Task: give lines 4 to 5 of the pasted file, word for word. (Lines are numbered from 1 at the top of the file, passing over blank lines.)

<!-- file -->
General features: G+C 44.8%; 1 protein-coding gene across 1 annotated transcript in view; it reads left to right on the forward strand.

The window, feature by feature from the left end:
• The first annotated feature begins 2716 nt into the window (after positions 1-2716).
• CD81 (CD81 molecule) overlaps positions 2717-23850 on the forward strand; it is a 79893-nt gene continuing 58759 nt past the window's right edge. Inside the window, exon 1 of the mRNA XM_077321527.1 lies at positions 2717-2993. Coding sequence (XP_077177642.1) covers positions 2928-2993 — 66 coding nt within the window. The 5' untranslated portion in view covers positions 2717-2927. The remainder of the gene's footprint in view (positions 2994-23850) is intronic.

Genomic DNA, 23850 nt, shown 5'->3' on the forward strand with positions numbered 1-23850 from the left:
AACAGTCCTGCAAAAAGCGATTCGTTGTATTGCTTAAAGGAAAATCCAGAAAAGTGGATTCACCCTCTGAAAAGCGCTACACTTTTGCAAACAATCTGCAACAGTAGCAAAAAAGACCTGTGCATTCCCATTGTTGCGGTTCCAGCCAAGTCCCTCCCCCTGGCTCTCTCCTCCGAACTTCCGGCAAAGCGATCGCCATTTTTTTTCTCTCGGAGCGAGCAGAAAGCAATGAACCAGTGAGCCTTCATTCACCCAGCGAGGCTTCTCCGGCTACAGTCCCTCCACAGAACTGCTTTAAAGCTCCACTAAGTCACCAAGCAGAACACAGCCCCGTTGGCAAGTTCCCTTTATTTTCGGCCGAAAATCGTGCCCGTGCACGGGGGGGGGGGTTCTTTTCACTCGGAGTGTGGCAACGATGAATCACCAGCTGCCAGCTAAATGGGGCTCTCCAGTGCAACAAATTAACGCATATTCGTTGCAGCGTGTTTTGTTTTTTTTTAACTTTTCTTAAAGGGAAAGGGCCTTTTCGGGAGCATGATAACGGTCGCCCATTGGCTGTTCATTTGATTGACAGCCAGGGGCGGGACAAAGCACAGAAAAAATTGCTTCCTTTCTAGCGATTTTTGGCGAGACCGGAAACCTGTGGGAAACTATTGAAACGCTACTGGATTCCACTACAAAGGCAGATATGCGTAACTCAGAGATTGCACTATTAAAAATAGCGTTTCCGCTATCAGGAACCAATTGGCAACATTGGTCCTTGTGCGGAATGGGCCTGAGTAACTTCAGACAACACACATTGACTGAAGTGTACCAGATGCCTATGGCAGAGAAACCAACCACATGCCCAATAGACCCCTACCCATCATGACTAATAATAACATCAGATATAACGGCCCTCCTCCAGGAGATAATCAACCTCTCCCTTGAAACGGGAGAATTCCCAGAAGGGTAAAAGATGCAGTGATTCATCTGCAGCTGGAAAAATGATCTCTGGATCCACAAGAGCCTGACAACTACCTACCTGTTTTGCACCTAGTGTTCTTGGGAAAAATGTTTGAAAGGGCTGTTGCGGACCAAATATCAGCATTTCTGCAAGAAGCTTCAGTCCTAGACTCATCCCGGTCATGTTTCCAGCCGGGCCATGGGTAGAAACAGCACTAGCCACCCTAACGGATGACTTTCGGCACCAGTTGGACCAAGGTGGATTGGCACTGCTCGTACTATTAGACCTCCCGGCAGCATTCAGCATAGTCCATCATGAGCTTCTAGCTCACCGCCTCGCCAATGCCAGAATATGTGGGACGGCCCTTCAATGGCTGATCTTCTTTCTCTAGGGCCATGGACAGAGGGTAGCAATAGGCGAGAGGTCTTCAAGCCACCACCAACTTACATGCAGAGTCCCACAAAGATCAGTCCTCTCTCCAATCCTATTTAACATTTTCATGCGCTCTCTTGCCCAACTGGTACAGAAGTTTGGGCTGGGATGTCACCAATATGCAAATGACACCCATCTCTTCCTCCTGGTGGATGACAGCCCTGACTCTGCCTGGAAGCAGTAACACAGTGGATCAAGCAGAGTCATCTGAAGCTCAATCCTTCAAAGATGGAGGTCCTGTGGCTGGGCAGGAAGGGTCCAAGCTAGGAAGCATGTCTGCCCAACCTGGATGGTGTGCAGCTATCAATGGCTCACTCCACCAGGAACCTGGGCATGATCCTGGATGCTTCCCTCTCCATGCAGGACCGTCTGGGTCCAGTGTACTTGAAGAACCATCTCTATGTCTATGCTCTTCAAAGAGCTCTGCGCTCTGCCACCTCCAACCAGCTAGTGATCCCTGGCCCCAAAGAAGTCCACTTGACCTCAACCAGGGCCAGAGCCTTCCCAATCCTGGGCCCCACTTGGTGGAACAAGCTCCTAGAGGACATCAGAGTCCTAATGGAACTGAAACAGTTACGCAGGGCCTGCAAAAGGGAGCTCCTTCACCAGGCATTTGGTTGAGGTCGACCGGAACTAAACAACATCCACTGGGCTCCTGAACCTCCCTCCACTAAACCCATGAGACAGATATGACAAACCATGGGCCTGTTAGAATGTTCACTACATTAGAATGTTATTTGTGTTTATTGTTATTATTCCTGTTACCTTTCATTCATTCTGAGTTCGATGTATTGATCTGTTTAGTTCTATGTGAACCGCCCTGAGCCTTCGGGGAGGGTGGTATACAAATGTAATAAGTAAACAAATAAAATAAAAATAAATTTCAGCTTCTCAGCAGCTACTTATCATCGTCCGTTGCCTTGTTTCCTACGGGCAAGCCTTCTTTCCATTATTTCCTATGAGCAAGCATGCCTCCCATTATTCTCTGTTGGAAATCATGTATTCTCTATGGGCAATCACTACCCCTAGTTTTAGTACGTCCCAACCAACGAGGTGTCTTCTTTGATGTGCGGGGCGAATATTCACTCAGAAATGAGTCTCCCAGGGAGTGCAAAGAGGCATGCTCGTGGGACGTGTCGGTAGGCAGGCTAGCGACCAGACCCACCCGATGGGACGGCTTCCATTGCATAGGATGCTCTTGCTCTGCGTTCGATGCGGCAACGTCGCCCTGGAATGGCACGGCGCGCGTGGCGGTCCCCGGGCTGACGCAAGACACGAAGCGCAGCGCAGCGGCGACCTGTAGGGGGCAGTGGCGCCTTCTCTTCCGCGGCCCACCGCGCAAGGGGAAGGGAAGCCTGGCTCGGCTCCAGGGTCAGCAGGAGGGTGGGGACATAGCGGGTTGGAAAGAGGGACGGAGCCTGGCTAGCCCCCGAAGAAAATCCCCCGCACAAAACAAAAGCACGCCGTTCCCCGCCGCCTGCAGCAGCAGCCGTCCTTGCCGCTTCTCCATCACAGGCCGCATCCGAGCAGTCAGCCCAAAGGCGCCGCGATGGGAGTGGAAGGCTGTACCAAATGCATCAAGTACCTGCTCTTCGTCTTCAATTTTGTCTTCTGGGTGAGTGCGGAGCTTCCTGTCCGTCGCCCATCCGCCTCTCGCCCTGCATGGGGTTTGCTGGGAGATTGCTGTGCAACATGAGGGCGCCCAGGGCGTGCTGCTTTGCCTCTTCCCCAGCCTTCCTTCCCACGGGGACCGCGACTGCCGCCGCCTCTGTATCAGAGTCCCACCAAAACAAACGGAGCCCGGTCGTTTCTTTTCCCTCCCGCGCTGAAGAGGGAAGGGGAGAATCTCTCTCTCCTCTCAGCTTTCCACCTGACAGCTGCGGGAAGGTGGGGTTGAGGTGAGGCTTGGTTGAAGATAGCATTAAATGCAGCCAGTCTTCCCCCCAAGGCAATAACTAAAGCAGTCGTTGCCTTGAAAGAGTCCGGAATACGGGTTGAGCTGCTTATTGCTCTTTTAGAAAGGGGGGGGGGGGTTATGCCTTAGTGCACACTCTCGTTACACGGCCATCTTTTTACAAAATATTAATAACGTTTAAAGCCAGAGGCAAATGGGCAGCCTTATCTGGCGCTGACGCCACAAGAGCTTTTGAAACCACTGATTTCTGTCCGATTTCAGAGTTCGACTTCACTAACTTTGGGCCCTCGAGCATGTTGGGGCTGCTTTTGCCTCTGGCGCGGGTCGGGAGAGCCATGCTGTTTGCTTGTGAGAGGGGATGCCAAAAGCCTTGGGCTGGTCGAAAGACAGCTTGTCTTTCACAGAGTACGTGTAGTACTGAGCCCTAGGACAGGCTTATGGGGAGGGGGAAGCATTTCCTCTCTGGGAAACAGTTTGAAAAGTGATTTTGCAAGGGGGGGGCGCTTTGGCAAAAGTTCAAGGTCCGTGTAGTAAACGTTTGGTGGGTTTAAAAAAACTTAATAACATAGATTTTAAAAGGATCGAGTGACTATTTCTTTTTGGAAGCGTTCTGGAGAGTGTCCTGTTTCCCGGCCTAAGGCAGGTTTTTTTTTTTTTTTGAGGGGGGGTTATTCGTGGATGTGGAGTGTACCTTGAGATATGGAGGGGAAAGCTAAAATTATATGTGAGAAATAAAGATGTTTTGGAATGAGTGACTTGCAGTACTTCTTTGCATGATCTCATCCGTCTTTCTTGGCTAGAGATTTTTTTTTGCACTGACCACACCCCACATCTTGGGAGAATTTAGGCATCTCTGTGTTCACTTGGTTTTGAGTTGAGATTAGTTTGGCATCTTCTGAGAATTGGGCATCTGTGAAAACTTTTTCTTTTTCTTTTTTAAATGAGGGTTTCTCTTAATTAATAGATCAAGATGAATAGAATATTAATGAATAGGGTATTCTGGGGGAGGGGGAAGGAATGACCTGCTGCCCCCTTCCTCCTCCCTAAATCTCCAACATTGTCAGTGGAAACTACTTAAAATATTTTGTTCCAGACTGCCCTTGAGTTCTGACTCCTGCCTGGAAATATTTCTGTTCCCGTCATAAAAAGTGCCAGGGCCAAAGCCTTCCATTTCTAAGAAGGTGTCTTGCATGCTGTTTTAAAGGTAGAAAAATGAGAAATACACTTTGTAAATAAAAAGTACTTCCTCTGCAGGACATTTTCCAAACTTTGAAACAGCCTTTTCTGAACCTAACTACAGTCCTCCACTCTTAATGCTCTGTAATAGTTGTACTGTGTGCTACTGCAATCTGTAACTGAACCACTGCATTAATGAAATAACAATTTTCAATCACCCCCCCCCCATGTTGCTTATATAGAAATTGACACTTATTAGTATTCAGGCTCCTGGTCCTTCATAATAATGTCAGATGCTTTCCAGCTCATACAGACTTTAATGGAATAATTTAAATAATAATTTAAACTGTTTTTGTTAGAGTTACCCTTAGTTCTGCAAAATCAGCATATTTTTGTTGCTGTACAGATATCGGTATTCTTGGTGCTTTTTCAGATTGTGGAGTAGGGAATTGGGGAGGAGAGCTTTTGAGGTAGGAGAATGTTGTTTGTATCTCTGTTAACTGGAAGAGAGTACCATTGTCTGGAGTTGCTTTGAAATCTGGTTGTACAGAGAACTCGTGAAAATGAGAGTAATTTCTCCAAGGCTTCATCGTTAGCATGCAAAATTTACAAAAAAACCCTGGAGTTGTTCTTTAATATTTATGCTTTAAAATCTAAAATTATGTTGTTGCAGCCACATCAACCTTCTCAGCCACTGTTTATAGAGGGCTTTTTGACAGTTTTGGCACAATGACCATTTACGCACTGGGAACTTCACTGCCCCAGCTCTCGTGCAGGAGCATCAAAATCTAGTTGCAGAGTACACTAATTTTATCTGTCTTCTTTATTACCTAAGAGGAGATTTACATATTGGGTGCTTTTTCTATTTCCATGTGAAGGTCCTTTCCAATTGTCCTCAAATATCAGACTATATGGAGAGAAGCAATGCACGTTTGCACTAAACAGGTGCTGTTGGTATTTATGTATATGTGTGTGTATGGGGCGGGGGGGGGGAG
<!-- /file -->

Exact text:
• CD81 (CD81 molecule) overlaps positions 2717-23850 on the forward strand; it is a 79893-nt gene continuing 58759 nt past the window's right edge. Inside the window, exon 1 of the mRNA XM_077321527.1 lies at positions 2717-2993. Coding sequence (XP_077177642.1) covers positions 2928-2993 — 66 coding nt within the window. The 5' untranslated portion in view covers positions 2717-2927. The remainder of the gene's footprint in view (positions 2994-23850) is intronic.

Genomic DNA, 23850 nt, shown 5'->3' on the forward strand with positions numbered 1-23850 from the left: